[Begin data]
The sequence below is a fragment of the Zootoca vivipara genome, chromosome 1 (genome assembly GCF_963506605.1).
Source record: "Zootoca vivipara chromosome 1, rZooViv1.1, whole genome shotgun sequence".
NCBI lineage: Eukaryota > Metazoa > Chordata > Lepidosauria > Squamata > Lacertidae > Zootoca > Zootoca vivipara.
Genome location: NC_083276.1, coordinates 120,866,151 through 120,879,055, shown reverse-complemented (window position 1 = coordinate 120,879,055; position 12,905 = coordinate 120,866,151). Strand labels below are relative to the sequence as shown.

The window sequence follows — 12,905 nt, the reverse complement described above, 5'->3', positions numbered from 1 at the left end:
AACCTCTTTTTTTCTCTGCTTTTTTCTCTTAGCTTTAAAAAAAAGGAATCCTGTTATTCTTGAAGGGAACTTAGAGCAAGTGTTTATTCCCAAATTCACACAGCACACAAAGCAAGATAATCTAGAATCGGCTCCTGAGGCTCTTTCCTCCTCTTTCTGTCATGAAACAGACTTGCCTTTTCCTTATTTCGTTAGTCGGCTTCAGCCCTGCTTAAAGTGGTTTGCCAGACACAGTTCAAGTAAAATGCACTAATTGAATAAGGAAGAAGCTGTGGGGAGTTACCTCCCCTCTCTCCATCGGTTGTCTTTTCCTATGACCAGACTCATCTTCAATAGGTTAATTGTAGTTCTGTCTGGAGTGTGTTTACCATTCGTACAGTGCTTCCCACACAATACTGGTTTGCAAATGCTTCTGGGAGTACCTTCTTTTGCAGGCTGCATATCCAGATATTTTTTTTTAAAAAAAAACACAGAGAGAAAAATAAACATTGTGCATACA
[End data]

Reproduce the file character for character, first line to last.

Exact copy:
The sequence below is a fragment of the Zootoca vivipara genome, chromosome 1 (genome assembly GCF_963506605.1).
Source record: "Zootoca vivipara chromosome 1, rZooViv1.1, whole genome shotgun sequence".
NCBI lineage: Eukaryota > Metazoa > Chordata > Lepidosauria > Squamata > Lacertidae > Zootoca > Zootoca vivipara.
Genome location: NC_083276.1, coordinates 120,866,151 through 120,879,055, shown reverse-complemented (window position 1 = coordinate 120,879,055; position 12,905 = coordinate 120,866,151). Strand labels below are relative to the sequence as shown.

The window sequence follows — 12,905 nt, the reverse complement described above, 5'->3', positions numbered from 1 at the left end:
AACCTCTTTTTTTCTCTGCTTTTTTCTCTTAGCTTTAAAAAAAAGGAATCCTGTTATTCTTGAAGGGAACTTAGAGCAAGTGTTTATTCCCAAATTCACACAGCACACAAAGCAAGATAATCTAGAATCGGCTCCTGAGGCTCTTTCCTCCTCTTTCTGTCATGAAACAGACTTGCCTTTTCCTTATTTCGTTAGTCGGCTTCAGCCCTGCTTAAAGTGGTTTGCCAGACACAGTTCAAGTAAAATGCACTAATTGAATAAGGAAGAAGCTGTGGGGAGTTACCTCCCCTCTCTCCATCGGTTGTCTTTTCCTATGACCAGACTCATCTTCAATAGGTTAATTGTAGTTCTGTCTGGAGTGTGTTTACCATTCGTACAGTGCTTCCCACACAATACTGGTTTGCAAATGCTTCTGGGAGTACCTTCTTTTGCAGGCTGCATATCCAGATATTTTTTTTTAAAAAAAAACACAGAGAGAAAAATAAACATTGTGCATACA